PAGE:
Blood Orange-Honey Simple Syrup
1/2 cup honey
1 cup water
2 blood oranges, juice and zest
In a saucepan combine the honey, water and blood orange zest. Bring to a simmer and stir until the honey dissolves. Remove from heat and let steep for five minutes. Stir in the blood orange juice and then strain the mixture into a clean, sealable container and chill. Mix a 1/4 cup of the syrup in drinks. Can be mixed with sparking wine, white wine, club soda or vodka. Serve with segments of blood oranges as garnish.
1 lemon, juice and zest
4 ounces goat cheese, room temperature
1/2 baguette, sliced
Olive oil, for basting
1 cup cherry tomatoes, chopped
2 Dorot frozen basil cubes (available in freezer aisle, with frozen vegetables)
Preheat oven to 400 degrees. Place the goat cheese in a bowl and stir in the lemon juice. Add half of the zest and reserve remaining zest for garnishing the bruschetta. In another bowl place the basil cubes and let thaw. Add the chopped tomatoes, salt and pepper, to taste, and stir to combine. Brush the bread with olive oil and place in a single layer on a baking sheet. Bake for five to ten minutes until golden. Spread the goat cheese over the bread slices and top with some of the chopped tomato mixture. Sprinkle with the remaining lemon zest.
Tangerine Shrimp Stir-Fry
5 mandarin oranges
1 tablespoon brown sugar
4 tablespoons soy sauce
2 tablespoons white vinegar
1 tablespoon sriracha
1 tablespoons cornstarch
2 tablespoons vegetable oil
1 tablespoon fresh ginger root, peeled and chopped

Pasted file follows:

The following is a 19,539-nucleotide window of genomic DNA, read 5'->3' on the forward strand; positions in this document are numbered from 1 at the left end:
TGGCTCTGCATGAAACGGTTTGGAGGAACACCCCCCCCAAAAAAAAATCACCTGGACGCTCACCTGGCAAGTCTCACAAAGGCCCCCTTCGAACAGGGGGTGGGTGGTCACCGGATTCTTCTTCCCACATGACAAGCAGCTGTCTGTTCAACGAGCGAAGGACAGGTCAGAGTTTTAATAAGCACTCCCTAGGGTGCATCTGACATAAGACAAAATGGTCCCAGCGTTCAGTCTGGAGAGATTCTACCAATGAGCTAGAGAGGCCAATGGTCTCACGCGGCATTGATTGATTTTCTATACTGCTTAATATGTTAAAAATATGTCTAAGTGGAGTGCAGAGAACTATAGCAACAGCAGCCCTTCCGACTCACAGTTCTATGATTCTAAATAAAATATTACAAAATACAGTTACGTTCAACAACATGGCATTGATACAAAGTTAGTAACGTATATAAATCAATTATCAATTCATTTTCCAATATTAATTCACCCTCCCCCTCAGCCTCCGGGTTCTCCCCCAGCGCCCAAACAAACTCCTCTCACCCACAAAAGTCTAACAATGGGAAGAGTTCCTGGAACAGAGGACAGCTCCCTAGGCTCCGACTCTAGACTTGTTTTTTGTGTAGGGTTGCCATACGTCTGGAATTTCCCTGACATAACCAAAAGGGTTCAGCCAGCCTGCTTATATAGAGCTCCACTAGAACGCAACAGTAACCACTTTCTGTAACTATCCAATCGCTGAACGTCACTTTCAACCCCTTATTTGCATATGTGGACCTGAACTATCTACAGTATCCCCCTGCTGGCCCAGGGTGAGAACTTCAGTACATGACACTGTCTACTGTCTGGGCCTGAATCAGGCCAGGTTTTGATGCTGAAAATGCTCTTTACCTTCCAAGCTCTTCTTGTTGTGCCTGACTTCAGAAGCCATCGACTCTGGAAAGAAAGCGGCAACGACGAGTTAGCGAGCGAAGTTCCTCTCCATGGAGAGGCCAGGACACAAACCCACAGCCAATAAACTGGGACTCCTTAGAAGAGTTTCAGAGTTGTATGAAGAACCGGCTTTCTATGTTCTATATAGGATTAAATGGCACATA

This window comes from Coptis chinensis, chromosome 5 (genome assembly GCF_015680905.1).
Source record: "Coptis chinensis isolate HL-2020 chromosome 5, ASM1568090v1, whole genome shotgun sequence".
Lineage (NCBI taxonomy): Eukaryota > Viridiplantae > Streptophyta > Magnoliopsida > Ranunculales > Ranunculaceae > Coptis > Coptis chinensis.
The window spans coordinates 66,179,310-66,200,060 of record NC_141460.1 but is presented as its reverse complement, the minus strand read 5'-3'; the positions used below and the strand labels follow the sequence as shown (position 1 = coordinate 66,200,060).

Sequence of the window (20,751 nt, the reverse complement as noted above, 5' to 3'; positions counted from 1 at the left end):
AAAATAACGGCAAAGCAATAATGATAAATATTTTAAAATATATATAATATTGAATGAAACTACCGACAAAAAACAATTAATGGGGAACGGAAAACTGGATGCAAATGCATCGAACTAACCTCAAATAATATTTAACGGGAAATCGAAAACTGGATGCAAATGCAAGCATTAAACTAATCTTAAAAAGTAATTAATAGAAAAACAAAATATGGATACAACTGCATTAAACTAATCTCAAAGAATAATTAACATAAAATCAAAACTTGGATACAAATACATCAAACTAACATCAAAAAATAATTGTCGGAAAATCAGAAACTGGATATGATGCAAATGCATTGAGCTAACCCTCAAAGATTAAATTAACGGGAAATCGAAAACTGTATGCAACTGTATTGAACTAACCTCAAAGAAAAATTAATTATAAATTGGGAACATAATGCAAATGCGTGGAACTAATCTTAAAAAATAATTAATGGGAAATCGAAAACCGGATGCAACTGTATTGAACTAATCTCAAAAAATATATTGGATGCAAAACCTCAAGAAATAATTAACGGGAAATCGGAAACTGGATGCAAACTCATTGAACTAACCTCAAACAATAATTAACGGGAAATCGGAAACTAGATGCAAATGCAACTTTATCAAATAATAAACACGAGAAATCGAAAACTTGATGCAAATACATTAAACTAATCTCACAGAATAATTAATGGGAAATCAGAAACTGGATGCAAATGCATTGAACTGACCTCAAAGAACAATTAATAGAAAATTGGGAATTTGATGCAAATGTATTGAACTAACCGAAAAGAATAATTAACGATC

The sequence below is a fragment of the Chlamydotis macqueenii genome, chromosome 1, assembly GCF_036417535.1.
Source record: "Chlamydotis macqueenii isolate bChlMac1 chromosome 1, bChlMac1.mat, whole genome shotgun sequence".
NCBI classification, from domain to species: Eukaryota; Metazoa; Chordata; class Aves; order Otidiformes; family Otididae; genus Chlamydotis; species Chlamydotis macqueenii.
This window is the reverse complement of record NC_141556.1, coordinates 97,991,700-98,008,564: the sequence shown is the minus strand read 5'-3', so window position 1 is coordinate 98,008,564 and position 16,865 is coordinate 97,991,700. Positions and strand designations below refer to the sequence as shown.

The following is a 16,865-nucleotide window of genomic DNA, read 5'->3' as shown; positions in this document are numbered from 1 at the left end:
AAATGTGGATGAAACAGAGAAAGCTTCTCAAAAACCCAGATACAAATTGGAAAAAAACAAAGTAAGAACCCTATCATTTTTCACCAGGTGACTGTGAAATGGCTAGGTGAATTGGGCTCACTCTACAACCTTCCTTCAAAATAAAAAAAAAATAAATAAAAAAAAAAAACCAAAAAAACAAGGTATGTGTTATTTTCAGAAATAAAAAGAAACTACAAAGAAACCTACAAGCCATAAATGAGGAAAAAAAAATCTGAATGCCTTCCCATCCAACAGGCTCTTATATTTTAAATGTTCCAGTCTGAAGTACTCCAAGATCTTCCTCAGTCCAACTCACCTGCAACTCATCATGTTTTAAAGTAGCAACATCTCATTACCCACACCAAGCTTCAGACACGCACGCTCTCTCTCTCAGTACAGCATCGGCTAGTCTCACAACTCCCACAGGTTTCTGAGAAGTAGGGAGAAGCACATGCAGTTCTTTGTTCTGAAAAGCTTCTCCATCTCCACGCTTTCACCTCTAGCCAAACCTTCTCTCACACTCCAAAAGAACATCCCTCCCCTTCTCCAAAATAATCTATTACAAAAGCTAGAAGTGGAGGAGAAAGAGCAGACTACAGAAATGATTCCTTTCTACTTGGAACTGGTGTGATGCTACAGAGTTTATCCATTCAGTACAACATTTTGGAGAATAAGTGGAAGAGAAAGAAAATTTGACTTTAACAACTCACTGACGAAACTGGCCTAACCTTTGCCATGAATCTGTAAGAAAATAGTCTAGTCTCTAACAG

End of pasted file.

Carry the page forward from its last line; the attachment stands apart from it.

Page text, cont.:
1 tablespoon fresh garlic, peeled and chopped
1 pound jumbo shrimp, peeled, deveined
1 red bell pepper, chopped
5 white mushrooms, sliced
1 cup green peas, thawed
1/2 cup water
1 cup green onions, chopped
Hot cooked rice
Peel the mandarins and divide into sections. Set aside the sections from one of the mandarins for the stir-fry. Place the remaining sections from the other four mandarins in a blender and add the brown sugar. Puree until smooth. Add the soy sauce, vinegar, sriracha and cornstarch and stir to combine. Set aside. Place large skillet or wok over medium high heat for 1 minute; add oil. Heat oil 30 seconds; add ginger, garlic and shrimp. Stir-fry 2 to 3 minutes or until shrimp turns pink and the tails begin to curl. Remove shrimp from pan; set aside. Add the vegetables and cook over medium high heat for 1 minute. Add water and reduce heat to medium. Cook until vegetables are tender. Return heat to medium high. Add shrimp back to the pan, along with the mandarin sauce.. Cook an additional 2 minutes until sauce is thickened and shrimp are completely cooked. Season with salt and ground pepper. Stir in green onions and reserved mandarin sections. Serve with hot cooked rice.
Orange Pork Chops and Pilaf
6 pork chops
2 tablespoons vegetable oil
2 1/2 cups chicken broth
1/3 cup chopped onion
1/2 Sunkist orange, zested
1/2 teaspoon celery salt (for less sodium, omit)
1/8 teaspoon pepper
3/4 cup uncooked rice
1/2 cup fine egg noodles, broken in small pieces
2 Sunkist oranges, peeled and sectioned
In large skillet thoroughly brown chops in oil, remove and set aside. In the same skillet pour off fat, add broth, onion, orange zest, celery salt and pepper. Stir in egg noodles and rice, place chops on top of rice mixture. Cover and cook over low heat 25 minutes or until chops are done and liquid is absorbed. Remove chops and keep warm. Add orange sections to rice mixture, heat. To Serve: Arrange chops and rice mixture on serving platter and enjoy. Recipe from Sunkist.com